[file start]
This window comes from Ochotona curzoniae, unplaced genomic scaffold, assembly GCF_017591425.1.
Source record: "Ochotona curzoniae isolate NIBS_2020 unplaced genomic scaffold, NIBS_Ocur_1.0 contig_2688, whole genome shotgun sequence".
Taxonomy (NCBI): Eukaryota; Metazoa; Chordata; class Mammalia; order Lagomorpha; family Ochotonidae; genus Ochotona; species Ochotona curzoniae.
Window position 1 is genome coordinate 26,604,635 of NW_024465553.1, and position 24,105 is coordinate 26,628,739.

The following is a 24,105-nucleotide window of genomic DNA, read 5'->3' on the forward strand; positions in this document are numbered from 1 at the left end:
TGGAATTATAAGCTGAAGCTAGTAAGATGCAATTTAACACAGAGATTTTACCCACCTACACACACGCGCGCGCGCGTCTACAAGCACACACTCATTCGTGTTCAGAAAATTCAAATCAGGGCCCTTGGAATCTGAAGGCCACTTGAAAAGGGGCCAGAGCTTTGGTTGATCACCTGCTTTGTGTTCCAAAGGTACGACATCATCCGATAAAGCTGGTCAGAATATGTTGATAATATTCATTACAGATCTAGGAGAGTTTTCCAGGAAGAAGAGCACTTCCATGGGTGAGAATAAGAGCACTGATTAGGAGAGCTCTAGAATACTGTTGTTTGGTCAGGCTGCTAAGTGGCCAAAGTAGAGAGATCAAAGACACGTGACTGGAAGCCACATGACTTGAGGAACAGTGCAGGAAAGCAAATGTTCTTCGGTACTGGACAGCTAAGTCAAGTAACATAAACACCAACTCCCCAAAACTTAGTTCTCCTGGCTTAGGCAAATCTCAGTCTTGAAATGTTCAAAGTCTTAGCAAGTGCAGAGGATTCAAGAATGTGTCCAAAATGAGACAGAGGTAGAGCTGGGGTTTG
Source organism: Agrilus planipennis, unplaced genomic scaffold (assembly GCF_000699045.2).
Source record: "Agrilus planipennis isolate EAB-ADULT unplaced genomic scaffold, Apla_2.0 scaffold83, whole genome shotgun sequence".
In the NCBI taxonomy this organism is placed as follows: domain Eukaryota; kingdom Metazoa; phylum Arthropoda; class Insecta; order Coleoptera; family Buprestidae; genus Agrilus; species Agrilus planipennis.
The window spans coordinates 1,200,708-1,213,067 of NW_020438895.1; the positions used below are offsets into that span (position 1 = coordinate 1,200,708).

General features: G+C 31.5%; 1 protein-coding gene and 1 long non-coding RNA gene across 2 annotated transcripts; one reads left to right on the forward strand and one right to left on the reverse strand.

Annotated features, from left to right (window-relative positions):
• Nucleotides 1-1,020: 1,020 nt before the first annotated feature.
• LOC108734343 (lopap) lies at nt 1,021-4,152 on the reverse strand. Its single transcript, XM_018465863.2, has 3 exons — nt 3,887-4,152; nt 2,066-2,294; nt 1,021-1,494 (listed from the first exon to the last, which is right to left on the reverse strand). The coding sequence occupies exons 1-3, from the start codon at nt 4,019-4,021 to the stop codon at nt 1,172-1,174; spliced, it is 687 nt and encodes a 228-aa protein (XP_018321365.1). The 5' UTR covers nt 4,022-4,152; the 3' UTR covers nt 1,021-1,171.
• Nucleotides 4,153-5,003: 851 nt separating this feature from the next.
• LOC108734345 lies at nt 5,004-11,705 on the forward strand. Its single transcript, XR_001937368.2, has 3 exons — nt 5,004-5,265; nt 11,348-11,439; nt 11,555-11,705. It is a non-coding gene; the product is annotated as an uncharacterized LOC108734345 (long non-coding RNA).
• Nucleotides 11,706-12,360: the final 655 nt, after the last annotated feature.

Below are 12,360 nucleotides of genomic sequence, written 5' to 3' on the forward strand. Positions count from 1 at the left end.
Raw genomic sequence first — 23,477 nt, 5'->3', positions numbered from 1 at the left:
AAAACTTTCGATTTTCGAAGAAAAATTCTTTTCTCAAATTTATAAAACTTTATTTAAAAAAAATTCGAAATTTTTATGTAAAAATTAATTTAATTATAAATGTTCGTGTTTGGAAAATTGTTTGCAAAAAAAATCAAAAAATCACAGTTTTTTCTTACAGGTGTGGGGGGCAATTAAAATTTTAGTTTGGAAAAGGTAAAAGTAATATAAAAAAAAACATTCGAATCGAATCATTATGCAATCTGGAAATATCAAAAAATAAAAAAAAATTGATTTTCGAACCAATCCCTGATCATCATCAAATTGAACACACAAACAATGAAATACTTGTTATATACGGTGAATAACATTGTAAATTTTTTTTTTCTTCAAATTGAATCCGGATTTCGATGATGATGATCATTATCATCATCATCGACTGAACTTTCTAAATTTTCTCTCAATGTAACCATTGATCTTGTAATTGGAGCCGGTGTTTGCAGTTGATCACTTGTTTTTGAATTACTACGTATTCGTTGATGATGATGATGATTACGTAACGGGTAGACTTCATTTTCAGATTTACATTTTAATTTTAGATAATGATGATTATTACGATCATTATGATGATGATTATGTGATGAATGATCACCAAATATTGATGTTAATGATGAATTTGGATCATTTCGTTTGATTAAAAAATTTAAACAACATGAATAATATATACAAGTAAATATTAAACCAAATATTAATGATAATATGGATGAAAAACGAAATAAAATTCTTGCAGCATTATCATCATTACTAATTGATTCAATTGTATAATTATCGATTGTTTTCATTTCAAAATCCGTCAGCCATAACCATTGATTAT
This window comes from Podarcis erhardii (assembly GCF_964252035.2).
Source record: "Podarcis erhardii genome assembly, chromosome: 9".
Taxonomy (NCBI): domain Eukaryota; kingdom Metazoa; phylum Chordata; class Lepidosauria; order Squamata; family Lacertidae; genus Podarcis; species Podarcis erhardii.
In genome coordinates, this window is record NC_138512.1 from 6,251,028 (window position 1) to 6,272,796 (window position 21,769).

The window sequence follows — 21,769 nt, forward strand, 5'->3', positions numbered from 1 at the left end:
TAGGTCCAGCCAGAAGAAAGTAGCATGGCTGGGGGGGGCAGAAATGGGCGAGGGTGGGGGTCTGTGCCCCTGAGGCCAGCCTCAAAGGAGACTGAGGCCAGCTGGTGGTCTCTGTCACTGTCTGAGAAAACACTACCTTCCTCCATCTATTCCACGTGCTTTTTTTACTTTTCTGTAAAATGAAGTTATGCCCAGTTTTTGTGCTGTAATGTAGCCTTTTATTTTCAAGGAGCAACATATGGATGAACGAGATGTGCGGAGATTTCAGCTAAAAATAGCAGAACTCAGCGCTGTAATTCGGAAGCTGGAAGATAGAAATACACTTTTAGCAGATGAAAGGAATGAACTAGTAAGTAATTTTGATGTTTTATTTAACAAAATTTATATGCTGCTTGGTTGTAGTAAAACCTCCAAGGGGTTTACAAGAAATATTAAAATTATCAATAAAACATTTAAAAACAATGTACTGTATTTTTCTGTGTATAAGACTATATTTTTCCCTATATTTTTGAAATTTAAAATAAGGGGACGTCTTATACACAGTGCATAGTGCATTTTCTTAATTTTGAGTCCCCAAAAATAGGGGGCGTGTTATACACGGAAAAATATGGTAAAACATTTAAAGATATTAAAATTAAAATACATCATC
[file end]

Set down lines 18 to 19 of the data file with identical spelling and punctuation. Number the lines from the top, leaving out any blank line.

Below are 12,360 nucleotides of genomic sequence, written 5' to 3' on the forward strand. Positions count from 1 at the left end.
Raw genomic sequence first — 23,477 nt, 5'->3', positions numbered from 1 at the left: